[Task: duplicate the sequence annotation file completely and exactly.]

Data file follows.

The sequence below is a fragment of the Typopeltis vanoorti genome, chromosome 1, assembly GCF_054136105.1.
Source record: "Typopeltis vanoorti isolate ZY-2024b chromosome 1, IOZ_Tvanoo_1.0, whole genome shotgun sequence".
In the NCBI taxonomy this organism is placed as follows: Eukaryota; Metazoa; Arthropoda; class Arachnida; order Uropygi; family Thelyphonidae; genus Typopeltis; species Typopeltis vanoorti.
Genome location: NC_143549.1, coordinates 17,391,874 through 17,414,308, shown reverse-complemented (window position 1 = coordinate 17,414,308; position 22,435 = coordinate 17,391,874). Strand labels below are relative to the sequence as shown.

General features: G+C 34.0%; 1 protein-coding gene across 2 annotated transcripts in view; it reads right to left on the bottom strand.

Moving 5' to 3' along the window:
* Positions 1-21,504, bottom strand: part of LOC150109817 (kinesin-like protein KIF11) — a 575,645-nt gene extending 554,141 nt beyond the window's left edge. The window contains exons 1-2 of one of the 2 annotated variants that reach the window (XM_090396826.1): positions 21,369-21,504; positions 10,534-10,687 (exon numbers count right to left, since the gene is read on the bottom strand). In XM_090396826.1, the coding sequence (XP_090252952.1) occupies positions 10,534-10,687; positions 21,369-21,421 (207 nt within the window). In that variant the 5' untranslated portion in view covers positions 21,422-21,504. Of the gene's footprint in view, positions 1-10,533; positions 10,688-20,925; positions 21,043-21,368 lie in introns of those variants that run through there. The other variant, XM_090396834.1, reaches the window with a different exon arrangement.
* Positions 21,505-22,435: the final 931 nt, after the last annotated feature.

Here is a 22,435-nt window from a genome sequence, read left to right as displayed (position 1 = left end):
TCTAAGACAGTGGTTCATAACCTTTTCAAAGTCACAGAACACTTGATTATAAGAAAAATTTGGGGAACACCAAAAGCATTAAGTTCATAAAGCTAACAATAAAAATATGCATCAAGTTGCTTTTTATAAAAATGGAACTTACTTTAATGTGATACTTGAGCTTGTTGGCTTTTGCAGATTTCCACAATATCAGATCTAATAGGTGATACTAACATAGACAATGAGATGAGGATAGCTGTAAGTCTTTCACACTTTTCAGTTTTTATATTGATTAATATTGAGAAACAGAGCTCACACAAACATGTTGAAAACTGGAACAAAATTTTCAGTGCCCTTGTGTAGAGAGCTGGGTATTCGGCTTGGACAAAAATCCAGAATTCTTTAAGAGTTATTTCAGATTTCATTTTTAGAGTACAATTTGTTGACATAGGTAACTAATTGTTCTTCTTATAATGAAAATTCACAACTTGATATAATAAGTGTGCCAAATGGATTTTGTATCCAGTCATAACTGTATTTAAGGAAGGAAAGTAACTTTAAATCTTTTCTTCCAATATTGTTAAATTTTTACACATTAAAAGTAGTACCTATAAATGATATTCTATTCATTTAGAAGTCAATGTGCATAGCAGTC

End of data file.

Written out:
The sequence below is a fragment of the Typopeltis vanoorti genome, chromosome 1, assembly GCF_054136105.1.
Source record: "Typopeltis vanoorti isolate ZY-2024b chromosome 1, IOZ_Tvanoo_1.0, whole genome shotgun sequence".
In the NCBI taxonomy this organism is placed as follows: Eukaryota; Metazoa; Arthropoda; class Arachnida; order Uropygi; family Thelyphonidae; genus Typopeltis; species Typopeltis vanoorti.
Genome location: NC_143549.1, coordinates 17,391,874 through 17,414,308, shown reverse-complemented (window position 1 = coordinate 17,414,308; position 22,435 = coordinate 17,391,874). Strand labels below are relative to the sequence as shown.

General features: G+C 34.0%; 1 protein-coding gene across 2 annotated transcripts in view; it reads right to left on the bottom strand.

Moving 5' to 3' along the window:
* Positions 1-21,504, bottom strand: part of LOC150109817 (kinesin-like protein KIF11) — a 575,645-nt gene extending 554,141 nt beyond the window's left edge. The window contains exons 1-2 of one of the 2 annotated variants that reach the window (XM_090396826.1): positions 21,369-21,504; positions 10,534-10,687 (exon numbers count right to left, since the gene is read on the bottom strand). In XM_090396826.1, the coding sequence (XP_090252952.1) occupies positions 10,534-10,687; positions 21,369-21,421 (207 nt within the window). In that variant the 5' untranslated portion in view covers positions 21,422-21,504. Of the gene's footprint in view, positions 1-10,533; positions 10,688-20,925; positions 21,043-21,368 lie in introns of those variants that run through there. The other variant, XM_090396834.1, reaches the window with a different exon arrangement.
* Positions 21,505-22,435: the final 931 nt, after the last annotated feature.

Here is a 22,435-nt window from a genome sequence, read left to right as displayed (position 1 = left end):
TCTAAGACAGTGGTTCATAACCTTTTCAAAGTCACAGAACACTTGATTATAAGAAAAATTTGGGGAACACCAAAAGCATTAAGTTCATAAAGCTAACAATAAAAATATGCATCAAGTTGCTTTTTATAAAAATGGAACTTACTTTAATGTGATACTTGAGCTTGTTGGCTTTTGCAGATTTCCACAATATCAGATCTAATAGGTGATACTAACATAGACAATGAGATGAGGATAGCTGTAAGTCTTTCACACTTTTCAGTTTTTATATTGATTAATATTGAGAAACAGAGCTCACACAAACATGTTGAAAACTGGAACAAAATTTTCAGTGCCCTTGTGTAGAGAGCTGGGTATTCGGCTTGGACAAAAATCCAGAATTCTTTAAGAGTTATTTCAGATTTCATTTTTAGAGTACAATTTGTTGACATAGGTAACTAATTGTTCTTCTTATAATGAAAATTCACAACTTGATATAATAAGTGTGCCAAATGGATTTTGTATCCAGTCATAACTGTATTTAAGGAAGGAAAGTAACTTTAAATCTTTTCTTCCAATATTGTTAAATTTTTACACATTAAAAGTAGTACCTATAAATGATATTCTATTCATTTAGAAGTCAATGTGCATAGCAGTC